Now, after spending years in the shadow of winning veteran drivers — and then being cast out and counted out — Jones has become the top dog at Petty GMS, and his status as the team’s flagship driver will take on a different dimension next season when he serves as the veteran complement to rookie teammate Noah Gragson. A role he admits he’ll have to get used to after years of being on the other end of that dynamic.

“It’s definitely different for me going into this role as the veteran guy,” Jones said. “I’ve been around the Cup Series now for awhile, and seen how it works. I remember coming in as a rookie … and it’s a big change.

“I hope to help Noah as much as I can to go through the Cup Series as a rookie. But definitely different for me. Gonna be a little bit of a learning experience for myself being in that older, veteran role I guess. But I’m excited to do that and excited to have Noah on board too.”

As he’s driven Petty GMS to the front, Jones has been able to gain an appreciation for how large the Petty No. 43’s following is and just how much history is behind the car he drives. And it adds an extra layer of intrigue around Jones entering his most important race of the season: Entering the regular season finale at Daytona, Jones is 17th in the Cup Series points standings, first of all drivers who must win the Coke Zero Sugar 400 in order to take one of two spots remaining in the Cup Series playoffs.

A victory for Jones would be monumental for him and his race team, and monumental towards returning Richard Petty’s famous car back to relevance. The trouble is, that victory almost came — and slipped away — several months ago.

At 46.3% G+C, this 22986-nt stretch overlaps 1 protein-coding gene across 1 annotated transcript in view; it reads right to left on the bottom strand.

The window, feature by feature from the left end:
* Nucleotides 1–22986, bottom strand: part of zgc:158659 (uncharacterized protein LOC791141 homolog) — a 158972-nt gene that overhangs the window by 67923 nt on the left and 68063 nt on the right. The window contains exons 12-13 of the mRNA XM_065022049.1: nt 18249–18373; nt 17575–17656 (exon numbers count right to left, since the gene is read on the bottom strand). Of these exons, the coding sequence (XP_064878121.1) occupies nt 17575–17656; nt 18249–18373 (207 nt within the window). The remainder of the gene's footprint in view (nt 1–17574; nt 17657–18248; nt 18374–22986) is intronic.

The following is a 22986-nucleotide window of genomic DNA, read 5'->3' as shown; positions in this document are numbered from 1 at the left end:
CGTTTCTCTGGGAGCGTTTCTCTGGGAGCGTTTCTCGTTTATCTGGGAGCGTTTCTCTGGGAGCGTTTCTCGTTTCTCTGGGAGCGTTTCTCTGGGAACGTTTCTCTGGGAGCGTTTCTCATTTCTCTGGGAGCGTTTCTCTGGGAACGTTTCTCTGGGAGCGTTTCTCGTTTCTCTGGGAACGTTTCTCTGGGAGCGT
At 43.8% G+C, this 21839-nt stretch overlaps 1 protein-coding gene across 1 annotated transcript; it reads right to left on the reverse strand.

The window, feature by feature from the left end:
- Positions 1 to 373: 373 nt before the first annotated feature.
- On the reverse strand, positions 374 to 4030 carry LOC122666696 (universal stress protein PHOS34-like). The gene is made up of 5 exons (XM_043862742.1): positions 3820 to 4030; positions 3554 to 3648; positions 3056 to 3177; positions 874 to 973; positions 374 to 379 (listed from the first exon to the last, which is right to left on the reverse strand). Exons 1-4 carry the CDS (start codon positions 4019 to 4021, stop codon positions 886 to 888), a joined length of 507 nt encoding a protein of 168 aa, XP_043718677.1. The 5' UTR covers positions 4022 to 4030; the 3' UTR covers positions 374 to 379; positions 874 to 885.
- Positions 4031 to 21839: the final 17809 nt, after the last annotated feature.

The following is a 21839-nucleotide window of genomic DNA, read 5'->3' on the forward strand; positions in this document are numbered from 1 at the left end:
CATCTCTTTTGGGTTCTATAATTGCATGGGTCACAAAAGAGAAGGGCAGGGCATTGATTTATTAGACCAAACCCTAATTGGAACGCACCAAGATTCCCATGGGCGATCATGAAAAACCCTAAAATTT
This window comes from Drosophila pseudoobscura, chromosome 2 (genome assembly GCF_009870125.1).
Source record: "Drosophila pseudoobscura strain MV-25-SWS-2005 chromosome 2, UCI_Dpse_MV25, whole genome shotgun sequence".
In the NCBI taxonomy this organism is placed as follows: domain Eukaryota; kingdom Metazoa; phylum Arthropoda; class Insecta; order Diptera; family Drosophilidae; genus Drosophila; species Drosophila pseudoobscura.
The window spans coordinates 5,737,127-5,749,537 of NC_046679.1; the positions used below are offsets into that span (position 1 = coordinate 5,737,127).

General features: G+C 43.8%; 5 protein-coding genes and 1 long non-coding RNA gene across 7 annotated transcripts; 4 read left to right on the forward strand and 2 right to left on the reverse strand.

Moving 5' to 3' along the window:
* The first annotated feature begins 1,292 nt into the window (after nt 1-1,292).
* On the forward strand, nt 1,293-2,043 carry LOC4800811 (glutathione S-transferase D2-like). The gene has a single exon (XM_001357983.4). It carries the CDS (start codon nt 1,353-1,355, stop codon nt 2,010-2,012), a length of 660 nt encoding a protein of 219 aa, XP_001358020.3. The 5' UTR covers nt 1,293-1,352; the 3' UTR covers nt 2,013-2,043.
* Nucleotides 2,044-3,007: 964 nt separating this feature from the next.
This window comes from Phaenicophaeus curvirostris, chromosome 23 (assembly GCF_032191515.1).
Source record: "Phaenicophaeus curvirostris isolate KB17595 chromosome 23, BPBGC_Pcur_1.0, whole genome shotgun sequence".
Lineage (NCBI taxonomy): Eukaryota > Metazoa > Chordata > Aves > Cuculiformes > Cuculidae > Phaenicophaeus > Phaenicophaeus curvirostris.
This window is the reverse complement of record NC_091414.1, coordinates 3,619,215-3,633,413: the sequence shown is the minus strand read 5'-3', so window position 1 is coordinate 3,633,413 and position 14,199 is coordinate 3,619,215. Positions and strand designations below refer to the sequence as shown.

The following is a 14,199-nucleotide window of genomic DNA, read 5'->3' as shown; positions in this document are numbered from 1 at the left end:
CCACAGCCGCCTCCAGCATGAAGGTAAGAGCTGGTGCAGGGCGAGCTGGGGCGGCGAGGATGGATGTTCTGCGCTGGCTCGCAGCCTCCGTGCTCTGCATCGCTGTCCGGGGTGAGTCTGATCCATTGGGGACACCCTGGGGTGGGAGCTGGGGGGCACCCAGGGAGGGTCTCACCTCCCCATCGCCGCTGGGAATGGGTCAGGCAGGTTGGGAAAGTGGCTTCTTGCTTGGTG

In April at Talladega, Jones led 25 laps, including much of the final 10. He led at the white flag. He was leading coming off Turn 4 to take the checkered flag. Then, he let himself get too far ahead of the pack, allowing the cars behind him to get a run. Jones swung wide to the outside to try and block Kyle Larson, but in doing so left the inside wide open for Ross Chastain to make the winning pass.

Jones was left with a sixth-place finish that amounted to an agonizing missed opportunity. Now, that experience has influenced the approach that the Byron, Mich. native must take to Daytona on Saturday night, a race he expects to be as much of a barnburner as it’s ever been since being made the regular season finale in 2020.

“I do look back at it for sure and wish obviously we could have got that win and just been done with it,” Jones said. “Gonna be aggressive for sure going into Daytona and what we’ve got to do there. It’s been a good season to look back on and be a part of, but getting in the playoffs, obviously your expectations change as the year goes and kind of want to be more and more competitive as we’ve went this year.

“… I definitely think there’s gonna be a lot of guys that are gonna be really urgent at Daytona. It’s gonna be probably crazier than it’s ever been. I don’t know, it’s gonna be interesting to see how it all plays out. But I’m excited to be in it and just have a shot to win. It’s gonna be a crazy race for sure.”